21 – 28 March 2024 Montecito JOURNAL 40
“We may encounter many defeats but we must not be defeated.” — Maya Angelou


Centennial on Stage – Santa Barbara-based pianist and composer Antonio Artese kicks off a series of events celebrating the Granada Theater’s 100th anniversary with an intimate cabaret style concert featuring his local trio. The Italian-born Artese, who is versatile in both classical and jazz genres (as documented in his recent project, Two Worlds, which premiered at the Lobero Theatre in 2022), will be joined by Santa Barbara stalwarts Jim Connolly on the double bass and Matt Perko on drums, with Brazil native New Bossa singer Téka Penterichie guesting on vocals. Guests will be seated right on the Granada stage for the informal evening that launches a series of events that culminate with a weekend marking past, present and future at the venerable performing arts space.

WHEN: 7:30 pm

WHERE: Granada Theatre, 1214 State Street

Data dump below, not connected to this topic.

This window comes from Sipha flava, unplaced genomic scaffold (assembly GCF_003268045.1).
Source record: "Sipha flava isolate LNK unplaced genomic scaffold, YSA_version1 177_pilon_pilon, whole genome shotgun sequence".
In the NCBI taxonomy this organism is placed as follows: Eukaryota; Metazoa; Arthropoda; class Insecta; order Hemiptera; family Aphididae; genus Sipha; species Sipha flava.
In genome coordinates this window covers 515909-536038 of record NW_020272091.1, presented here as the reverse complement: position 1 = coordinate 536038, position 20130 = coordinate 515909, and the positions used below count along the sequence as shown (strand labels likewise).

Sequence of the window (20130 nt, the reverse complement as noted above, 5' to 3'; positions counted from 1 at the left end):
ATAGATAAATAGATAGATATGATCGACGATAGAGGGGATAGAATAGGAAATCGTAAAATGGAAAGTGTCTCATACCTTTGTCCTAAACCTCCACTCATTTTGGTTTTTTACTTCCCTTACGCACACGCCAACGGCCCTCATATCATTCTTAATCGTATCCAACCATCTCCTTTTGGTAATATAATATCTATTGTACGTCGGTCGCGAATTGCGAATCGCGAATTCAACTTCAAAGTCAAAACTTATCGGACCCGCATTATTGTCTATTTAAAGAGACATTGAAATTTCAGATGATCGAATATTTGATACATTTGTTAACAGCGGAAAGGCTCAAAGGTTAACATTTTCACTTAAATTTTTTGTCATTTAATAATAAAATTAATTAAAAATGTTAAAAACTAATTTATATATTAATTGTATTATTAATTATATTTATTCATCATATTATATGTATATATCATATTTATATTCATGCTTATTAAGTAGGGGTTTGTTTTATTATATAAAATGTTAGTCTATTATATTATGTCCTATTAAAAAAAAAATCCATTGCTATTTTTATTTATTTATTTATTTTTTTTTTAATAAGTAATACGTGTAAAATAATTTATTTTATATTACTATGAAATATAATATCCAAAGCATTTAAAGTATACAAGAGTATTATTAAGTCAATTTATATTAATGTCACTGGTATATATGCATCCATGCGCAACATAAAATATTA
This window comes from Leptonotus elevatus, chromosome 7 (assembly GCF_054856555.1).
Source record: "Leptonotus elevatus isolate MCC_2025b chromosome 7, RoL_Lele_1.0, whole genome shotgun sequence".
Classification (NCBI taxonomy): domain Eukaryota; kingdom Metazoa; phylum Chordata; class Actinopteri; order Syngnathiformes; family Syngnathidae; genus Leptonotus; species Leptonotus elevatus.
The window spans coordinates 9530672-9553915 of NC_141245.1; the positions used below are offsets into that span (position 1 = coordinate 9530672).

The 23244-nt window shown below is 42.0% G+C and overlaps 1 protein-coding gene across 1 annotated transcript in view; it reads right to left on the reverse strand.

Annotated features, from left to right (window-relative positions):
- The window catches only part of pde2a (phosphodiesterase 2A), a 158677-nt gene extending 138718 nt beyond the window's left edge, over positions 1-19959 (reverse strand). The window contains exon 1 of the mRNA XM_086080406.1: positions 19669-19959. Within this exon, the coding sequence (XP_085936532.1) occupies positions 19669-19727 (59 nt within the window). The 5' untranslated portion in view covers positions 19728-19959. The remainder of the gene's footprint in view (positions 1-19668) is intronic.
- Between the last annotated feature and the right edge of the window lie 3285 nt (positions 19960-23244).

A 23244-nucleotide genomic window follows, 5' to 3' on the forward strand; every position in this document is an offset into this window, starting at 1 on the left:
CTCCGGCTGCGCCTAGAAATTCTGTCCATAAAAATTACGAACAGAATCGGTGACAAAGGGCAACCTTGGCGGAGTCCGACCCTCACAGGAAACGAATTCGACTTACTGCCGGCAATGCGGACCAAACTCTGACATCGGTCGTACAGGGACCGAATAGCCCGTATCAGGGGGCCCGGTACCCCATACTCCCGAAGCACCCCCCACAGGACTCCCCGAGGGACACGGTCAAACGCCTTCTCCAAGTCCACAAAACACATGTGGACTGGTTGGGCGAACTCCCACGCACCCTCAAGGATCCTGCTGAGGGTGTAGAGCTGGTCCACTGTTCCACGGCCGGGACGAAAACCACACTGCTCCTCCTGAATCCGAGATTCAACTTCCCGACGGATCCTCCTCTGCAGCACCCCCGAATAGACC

COST: $20.24

INFO: (805) 899-2222 or

WHEN: 6:30 pm

WHERE: CEC Environmental Hub, 1219 State St.

COST: free


Love it, love it, Lovett – It’s hard to recall the segmented days before the lines between country, folk and jazz got blurred, not least through the earnest yet tongue-in-cheek albums and performances from Lyle Lovett. Now considered one of music’s most vibrant and iconic performers, the singer-songwriter-guitarist has done much to broaden the definition of American music in a career that now spans more than a dozen albums, although only two in the last two decades. The Texas-based musician fuses elements of country, swing, jazz, folk, gospel and blues in a convention-defying manner that skillfully breaks down barriers through the power of his storytelling and musical gift. The four-time Grammy winner whose popular songs include “She’s No Lady,” “That’s Right,” “If I Needed You,” and “If I Had a Boat” played the Santa Barbara several times in the past, but now brings his acoustic band along for a much more intimate evening at the Lobero.

WHEN: 7:30 pm

WHERE: Lobero Theatre, 33 E. Canon Perdido St.

COST: $81 & $95 ($150 VIP tickets includes premier seating and a pre-show reception with drinks and hors d’oeuvres)

INFO: (805) 963-0761 or